It is sometimes forgotten that the fabled 2004 Red Sox -- who broke an 86-year championship drought -- played .500 ball from May 1-July 31. But Theo Epstein shook things up at the non-waiver Trade Deadline when he traded Nomar Garciaparra for Orlando Cabrera and Doug Mientkiewicz while also acquiring Dave Roberts from the Dodgers. From Aug. 7 through the end of the regular season, the Sox went a blistering 40-15. In the postseason, they were 11-3, with all three losses coming at the start of the ALCS against the Yankees.
The Reds were 11 games out in the NL West on June 30 before they swept a doubleheader from the Dodgers on July 1. Hal King delivered a pinch-hit home run to win Game 1 and a 10th-inning single by Tony Perez won Game 2. Including those two wins, Cincinnati went 60-26 over the remainder of the season. The Reds entered September three games back, but they went 19-8 in the final month to finish 3 1/2 games in front and make the playoffs.
Colorado won 14 of its last 15 regular-season games, culminating with an unforgettable tiebreaking Game 163 against San Diego in which they won, 9-8, in 13 innings on Matthew Holliday's famous (and disputed) slide into home. The Rockies then won seven straight playoff games to advance to the World Series before being swept by the Red Sox in the Fall Classic.
The 2014 Royals were a team of streaks as they dipped out of first place in the AL Central and into the race for one of the AL Wild Card spots. A late surge in September when they won five of six helped seal the first Wild Card spot, the clincher coming in Game 160 in Chicago with a 3-1 win over the White Sox as Jeremy Guthrie pitched seven shutout innings and Greg Holland notched his 46th save. Making the club's first playoff appearance in 29 years, Kansas City became the first team to start a postseason 8-0 as the Royals advanced all the way to Game 7 of the World Series before falling to the Giants.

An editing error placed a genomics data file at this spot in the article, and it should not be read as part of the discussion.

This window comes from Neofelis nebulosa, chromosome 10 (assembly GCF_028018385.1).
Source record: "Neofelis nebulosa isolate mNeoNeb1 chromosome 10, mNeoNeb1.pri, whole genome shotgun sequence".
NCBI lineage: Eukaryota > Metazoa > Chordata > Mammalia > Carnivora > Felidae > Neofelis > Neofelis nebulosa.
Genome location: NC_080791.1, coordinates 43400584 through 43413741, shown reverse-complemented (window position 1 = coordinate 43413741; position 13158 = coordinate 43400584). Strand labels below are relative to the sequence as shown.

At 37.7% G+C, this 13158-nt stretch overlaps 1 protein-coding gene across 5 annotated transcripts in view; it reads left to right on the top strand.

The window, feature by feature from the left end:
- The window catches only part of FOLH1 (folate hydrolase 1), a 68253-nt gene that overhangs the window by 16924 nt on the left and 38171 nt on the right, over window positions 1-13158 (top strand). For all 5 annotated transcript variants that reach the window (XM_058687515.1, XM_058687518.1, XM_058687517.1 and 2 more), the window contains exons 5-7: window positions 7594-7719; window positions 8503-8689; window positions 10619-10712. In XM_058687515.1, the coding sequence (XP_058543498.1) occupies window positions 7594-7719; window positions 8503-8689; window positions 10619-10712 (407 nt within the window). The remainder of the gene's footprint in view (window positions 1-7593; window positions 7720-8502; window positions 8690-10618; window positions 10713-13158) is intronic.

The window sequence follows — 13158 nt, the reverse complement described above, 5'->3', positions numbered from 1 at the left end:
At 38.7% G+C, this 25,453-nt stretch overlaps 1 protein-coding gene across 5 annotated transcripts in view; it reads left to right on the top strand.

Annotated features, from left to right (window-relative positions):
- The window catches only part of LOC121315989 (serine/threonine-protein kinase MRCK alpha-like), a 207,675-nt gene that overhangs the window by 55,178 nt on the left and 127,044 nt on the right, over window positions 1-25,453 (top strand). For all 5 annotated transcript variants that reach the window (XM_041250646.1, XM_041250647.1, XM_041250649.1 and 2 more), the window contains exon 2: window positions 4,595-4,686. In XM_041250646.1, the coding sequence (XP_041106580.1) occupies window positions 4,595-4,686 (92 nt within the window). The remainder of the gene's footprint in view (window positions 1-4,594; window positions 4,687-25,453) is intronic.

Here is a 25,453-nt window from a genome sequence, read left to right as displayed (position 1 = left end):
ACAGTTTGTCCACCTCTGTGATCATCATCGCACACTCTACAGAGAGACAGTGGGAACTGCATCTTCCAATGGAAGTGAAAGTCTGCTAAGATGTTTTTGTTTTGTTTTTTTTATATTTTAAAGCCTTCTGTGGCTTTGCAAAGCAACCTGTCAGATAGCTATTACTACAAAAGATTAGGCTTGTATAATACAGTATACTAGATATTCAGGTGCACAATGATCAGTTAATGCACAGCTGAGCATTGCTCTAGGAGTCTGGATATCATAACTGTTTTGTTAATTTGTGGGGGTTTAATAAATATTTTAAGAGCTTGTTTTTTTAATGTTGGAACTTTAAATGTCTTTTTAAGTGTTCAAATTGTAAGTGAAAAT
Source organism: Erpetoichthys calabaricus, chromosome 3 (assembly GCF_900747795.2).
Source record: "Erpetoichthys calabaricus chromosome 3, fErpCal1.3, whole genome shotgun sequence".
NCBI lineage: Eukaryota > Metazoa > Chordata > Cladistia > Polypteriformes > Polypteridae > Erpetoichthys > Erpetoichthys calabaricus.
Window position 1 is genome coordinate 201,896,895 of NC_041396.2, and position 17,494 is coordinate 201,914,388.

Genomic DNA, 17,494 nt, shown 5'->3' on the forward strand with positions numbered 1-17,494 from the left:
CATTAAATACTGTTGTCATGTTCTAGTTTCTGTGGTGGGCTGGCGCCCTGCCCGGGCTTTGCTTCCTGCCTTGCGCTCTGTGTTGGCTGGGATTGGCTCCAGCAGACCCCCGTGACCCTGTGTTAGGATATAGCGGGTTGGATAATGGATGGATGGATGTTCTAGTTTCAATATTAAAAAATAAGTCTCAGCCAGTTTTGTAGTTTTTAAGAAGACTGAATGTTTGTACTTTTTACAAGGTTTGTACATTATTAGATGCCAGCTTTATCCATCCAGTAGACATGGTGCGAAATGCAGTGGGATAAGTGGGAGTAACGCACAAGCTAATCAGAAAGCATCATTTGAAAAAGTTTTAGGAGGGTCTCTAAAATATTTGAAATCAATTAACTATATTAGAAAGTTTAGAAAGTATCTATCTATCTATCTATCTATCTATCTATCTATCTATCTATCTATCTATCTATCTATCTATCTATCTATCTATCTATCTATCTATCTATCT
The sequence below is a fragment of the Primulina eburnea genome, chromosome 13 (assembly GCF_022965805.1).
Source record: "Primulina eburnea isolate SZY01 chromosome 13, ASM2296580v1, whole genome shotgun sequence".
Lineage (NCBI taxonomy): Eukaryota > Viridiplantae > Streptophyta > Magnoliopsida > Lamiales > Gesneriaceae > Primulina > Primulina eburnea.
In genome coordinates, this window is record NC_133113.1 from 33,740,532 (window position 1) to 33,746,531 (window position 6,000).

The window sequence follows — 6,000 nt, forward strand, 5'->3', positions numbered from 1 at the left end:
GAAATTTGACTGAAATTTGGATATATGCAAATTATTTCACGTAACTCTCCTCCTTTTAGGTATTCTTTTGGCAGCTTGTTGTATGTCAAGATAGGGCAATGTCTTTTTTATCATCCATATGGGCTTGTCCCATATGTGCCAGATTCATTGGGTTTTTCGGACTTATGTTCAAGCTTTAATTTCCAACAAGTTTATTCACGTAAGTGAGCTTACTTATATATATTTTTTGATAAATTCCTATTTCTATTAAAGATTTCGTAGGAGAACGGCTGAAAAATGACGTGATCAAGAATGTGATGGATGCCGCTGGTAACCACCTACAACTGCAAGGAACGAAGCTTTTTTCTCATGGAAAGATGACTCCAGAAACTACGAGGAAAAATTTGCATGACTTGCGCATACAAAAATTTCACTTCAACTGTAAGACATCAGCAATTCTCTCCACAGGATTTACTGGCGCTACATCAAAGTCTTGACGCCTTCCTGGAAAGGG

The Tigers had a back-and-forth race with the Blue Jays all summer for the AL East lead, but they fell 3 1/2 games back with eight games to go. Detroit won six of its final eight, but four of those wins were against Toronto, including a three-game series sweep at Tiger Stadium to end the regular season. Frank Tanana clinched the division with a 1-0 win opposite Jimmy Key on the final day.
The Twins trailed the Tigers by 5 1/2 games on Sept. 12, but Minnesota won 16 of its final 20 games to force a one-game tiebreaker against Detroit in the last regular-season game played at the Metrodome. The Twins won in memorable fashion on a walk-off hit from Alexi Casilla in the 12th inning of Game 163 to win the AL Central for the fifth time in eight years.
White Sox, 2005
The White Sox closed September with an 8-2 record, but they won their last five games going into the postseason. That five-game streak included the AL Central division clincher in Detroit and then a three-game sweep in Cleveland to give the team 99 wins and knock the Indians from the playoffs. That Cleveland team had cut a 15-game division deficit on Aug. 1 to 1 1/2 games when this streak began. Factoring in the 11-1 playoff domination resulting in a World Series title, the White Sox finished the season on a 19-3 run.
The defending World Series champions were 14 games behind the Red Sox on July 17 as three big personalities -- owner George Steinbrenner, manager Billy Martin and slugger Reggie Jackson -- clashed repeatedly. Martin resigned one week later, and the Yankees completed a historic comeback under replacement Bob Lemon, going 48-20 (.706) the rest of the way, including the four-game "Boston Massacre" sweep at Fenway Park in early September, during which the Bombers outscored Boston, 42-9. A one-game tiebreaker for the division crown was marked by Bucky Dent's famous home run into the netting over the Green Monster. The Yanks dispatched the Royals in the ALCS and defeated the Dodgers in a six-game Fall Classic.